I lived down the street from Gail in east Whittier when we were children. I stayed at her house when her mom, Peggy, was my baby sitter after school for a year or so as my mom worked. I was the age of her younger sister, Mary (called Linda at the time) but was friends with all three Bonfanti kids. Gail was always sweet and kind and beloved by all. As she was three years older, I didn't get to hang out with her individually much, but one exceptional day she and I were playing at my house. We were perhaps 8 and 11. It was nearing dinner time, and we were having my favorite dinner, Anderson's Spit Pea soup. I asked my parents if Gail could stay for dinner, and she called home to ask hers. All said yes, and I was excited to have this special guest for dinner.
I was telling Gail how great the soup would be, with its little tiny bits of bacon. Well, it was a Friday in the 1950's and the Bonfantis were good Catholics. At the mention of "bacon" Gail became concerned about eating meat on Friday. I told her it was just a tiny bit, but she called home for guidance and didn't stay. I was very disappointed, but respected what she did.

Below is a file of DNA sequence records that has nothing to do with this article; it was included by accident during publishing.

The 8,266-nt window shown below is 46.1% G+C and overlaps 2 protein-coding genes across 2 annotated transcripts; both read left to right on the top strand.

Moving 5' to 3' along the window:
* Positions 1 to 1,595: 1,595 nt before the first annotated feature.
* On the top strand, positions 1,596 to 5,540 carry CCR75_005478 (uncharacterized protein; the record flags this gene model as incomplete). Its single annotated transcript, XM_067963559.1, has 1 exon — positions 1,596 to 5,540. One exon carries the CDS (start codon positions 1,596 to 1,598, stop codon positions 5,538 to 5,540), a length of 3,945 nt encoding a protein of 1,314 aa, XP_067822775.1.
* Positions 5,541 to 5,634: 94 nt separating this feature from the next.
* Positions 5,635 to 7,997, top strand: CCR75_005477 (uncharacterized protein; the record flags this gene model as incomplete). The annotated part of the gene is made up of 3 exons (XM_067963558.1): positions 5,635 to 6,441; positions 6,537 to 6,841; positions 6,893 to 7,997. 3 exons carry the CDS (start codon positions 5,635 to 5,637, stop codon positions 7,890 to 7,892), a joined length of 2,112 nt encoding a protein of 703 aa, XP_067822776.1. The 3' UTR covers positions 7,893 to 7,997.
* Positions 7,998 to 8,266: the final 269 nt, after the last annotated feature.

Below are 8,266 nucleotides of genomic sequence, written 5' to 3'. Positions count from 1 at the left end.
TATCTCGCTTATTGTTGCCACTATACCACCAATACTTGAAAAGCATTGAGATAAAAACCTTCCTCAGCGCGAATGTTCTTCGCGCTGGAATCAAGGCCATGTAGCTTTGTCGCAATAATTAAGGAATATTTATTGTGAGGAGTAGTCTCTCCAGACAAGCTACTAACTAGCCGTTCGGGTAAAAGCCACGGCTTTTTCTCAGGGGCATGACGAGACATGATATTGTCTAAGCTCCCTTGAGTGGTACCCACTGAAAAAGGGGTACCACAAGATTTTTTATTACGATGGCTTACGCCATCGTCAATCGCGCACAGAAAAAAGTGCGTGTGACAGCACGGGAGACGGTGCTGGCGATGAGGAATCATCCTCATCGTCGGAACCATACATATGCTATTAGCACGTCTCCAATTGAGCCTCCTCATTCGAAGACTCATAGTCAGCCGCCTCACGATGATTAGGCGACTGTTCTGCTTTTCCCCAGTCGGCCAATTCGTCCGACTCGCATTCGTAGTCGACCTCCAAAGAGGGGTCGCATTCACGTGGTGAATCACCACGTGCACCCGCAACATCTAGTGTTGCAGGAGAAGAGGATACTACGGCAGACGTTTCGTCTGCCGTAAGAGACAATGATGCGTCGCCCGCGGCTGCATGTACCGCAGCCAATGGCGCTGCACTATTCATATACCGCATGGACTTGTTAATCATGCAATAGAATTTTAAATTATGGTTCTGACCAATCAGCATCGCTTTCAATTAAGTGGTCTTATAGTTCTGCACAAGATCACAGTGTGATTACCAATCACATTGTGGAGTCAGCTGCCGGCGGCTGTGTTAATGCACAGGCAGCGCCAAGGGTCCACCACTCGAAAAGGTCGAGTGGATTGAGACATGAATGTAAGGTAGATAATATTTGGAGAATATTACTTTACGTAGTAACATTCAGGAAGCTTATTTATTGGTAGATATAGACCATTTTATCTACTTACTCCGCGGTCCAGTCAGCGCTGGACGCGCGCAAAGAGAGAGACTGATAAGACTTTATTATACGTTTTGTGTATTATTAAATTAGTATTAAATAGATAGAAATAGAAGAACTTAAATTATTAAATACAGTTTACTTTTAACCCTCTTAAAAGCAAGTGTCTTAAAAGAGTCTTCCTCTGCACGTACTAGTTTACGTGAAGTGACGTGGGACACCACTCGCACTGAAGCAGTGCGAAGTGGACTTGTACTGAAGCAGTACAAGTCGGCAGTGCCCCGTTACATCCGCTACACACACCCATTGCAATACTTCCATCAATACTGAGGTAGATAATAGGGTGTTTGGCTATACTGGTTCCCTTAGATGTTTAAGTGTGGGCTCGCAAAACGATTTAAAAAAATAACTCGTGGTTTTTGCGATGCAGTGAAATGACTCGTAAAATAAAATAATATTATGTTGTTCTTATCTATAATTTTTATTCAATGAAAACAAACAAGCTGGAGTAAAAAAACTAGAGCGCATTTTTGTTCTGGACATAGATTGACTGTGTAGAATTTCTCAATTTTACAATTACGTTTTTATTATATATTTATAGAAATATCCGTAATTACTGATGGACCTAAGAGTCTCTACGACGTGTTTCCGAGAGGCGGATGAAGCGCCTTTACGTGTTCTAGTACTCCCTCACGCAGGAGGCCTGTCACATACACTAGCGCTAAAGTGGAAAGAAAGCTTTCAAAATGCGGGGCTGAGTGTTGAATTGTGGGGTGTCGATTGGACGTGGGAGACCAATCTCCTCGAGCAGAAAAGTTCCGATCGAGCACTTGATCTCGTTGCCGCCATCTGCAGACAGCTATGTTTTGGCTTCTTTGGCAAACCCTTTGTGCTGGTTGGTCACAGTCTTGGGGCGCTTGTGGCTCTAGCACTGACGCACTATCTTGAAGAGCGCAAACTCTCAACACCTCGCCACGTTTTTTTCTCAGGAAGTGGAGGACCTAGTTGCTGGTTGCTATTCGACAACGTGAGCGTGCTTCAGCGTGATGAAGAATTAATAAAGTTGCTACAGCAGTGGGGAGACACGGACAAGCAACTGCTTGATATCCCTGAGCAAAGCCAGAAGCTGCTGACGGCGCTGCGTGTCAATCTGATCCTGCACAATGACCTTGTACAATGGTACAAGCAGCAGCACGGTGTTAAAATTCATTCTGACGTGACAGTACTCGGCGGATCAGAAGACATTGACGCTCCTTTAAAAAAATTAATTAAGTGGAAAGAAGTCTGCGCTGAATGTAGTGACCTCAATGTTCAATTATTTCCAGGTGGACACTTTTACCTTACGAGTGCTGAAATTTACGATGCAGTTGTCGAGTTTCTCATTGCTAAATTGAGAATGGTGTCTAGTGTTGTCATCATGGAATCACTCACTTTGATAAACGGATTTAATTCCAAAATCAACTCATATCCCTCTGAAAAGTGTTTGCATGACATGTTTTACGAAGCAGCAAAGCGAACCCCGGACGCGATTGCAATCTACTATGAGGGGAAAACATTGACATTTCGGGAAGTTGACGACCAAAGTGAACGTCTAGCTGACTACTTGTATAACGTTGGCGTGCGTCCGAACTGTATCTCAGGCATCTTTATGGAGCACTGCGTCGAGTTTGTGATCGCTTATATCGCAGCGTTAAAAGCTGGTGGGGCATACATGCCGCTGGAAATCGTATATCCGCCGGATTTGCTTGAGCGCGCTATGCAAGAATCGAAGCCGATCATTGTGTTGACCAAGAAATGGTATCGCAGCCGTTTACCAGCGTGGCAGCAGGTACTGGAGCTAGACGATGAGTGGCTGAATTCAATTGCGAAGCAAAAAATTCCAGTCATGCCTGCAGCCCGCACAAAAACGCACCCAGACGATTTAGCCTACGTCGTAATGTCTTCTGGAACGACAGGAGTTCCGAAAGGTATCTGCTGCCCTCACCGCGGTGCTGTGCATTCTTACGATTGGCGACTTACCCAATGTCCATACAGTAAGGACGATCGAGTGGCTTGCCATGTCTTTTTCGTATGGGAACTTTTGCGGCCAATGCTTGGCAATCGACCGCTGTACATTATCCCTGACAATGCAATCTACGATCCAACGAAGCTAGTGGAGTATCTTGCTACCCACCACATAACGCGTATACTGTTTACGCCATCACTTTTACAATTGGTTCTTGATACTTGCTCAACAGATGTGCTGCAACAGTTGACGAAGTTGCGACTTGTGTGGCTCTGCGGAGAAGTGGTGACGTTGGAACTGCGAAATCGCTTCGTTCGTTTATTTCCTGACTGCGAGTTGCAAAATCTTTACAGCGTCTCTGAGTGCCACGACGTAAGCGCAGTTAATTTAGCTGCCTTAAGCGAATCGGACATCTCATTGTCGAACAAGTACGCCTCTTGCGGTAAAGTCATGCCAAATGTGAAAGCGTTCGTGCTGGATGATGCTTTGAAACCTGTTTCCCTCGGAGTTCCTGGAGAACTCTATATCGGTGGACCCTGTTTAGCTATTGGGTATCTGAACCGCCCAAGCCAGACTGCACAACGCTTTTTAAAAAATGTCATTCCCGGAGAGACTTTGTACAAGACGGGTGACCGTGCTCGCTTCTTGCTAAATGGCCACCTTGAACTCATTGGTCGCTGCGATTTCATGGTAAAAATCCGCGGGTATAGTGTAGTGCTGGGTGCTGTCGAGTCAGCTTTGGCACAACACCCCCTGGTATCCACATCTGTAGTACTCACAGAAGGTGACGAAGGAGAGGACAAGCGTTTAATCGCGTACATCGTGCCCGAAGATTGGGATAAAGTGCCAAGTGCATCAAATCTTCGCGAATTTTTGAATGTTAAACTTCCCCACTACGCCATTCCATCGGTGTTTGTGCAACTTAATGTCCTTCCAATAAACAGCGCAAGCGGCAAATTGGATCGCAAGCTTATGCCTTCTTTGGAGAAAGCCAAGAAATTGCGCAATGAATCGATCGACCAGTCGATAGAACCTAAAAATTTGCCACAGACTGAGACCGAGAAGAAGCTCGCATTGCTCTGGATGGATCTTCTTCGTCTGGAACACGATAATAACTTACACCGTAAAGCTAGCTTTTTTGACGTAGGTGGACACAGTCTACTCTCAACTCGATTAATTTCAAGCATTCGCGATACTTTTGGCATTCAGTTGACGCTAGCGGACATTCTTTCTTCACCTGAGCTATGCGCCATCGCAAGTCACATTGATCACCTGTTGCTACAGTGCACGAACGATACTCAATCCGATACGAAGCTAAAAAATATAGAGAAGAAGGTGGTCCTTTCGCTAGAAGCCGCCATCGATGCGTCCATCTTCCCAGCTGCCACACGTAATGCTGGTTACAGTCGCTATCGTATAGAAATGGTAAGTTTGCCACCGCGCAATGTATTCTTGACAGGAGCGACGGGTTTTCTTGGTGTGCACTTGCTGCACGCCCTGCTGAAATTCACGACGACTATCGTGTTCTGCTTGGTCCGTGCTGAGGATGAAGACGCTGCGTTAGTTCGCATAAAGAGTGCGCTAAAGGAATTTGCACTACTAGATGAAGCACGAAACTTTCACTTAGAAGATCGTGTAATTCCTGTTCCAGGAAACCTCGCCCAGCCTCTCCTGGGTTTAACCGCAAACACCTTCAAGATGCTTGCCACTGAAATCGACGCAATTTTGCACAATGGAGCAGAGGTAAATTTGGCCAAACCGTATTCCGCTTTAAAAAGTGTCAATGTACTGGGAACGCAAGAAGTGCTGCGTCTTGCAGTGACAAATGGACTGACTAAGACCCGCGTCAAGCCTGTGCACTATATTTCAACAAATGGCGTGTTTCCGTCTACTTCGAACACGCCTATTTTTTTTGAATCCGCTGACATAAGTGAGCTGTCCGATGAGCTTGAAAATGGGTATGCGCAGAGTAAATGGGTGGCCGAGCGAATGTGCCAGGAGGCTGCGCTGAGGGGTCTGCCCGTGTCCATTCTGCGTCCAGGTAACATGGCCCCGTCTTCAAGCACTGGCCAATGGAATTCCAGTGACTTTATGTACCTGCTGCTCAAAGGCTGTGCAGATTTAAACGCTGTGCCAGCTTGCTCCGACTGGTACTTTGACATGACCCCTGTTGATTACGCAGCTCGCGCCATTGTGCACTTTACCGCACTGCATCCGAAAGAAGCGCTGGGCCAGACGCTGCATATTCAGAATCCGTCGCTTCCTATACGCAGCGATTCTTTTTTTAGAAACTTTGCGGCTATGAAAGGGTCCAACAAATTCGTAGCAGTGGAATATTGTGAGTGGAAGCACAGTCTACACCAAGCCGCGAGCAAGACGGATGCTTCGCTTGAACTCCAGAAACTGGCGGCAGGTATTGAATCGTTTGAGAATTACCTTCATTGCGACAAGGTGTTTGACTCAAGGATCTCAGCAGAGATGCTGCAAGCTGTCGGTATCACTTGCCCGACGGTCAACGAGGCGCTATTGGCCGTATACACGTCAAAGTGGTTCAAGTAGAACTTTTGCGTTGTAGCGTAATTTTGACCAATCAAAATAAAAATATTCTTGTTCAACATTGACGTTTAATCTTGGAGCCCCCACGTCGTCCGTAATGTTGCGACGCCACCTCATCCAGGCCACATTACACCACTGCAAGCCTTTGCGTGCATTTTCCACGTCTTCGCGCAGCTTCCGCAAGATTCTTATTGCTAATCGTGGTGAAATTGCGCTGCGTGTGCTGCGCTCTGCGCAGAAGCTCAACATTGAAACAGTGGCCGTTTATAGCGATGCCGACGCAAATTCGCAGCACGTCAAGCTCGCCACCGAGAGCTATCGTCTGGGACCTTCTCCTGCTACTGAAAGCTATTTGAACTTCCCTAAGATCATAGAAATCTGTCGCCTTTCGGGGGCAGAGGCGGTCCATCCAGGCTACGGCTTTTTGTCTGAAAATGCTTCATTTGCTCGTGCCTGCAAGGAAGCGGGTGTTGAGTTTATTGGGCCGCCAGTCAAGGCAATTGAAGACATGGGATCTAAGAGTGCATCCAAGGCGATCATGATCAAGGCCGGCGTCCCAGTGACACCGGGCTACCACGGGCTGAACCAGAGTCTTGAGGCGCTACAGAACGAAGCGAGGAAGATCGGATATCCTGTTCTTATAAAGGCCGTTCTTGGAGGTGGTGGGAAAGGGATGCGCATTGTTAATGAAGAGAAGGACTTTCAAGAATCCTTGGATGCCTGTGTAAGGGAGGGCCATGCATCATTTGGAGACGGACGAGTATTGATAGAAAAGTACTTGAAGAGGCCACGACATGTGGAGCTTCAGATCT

Gail was perhaps the nicest person I've ever known. I doubt there was anyone who didn't like her. Not having seen her in over 50 years, I was happy to catch up with her on Facebook a bit near the end and see that she remained beautiful and a wonderful person all her life.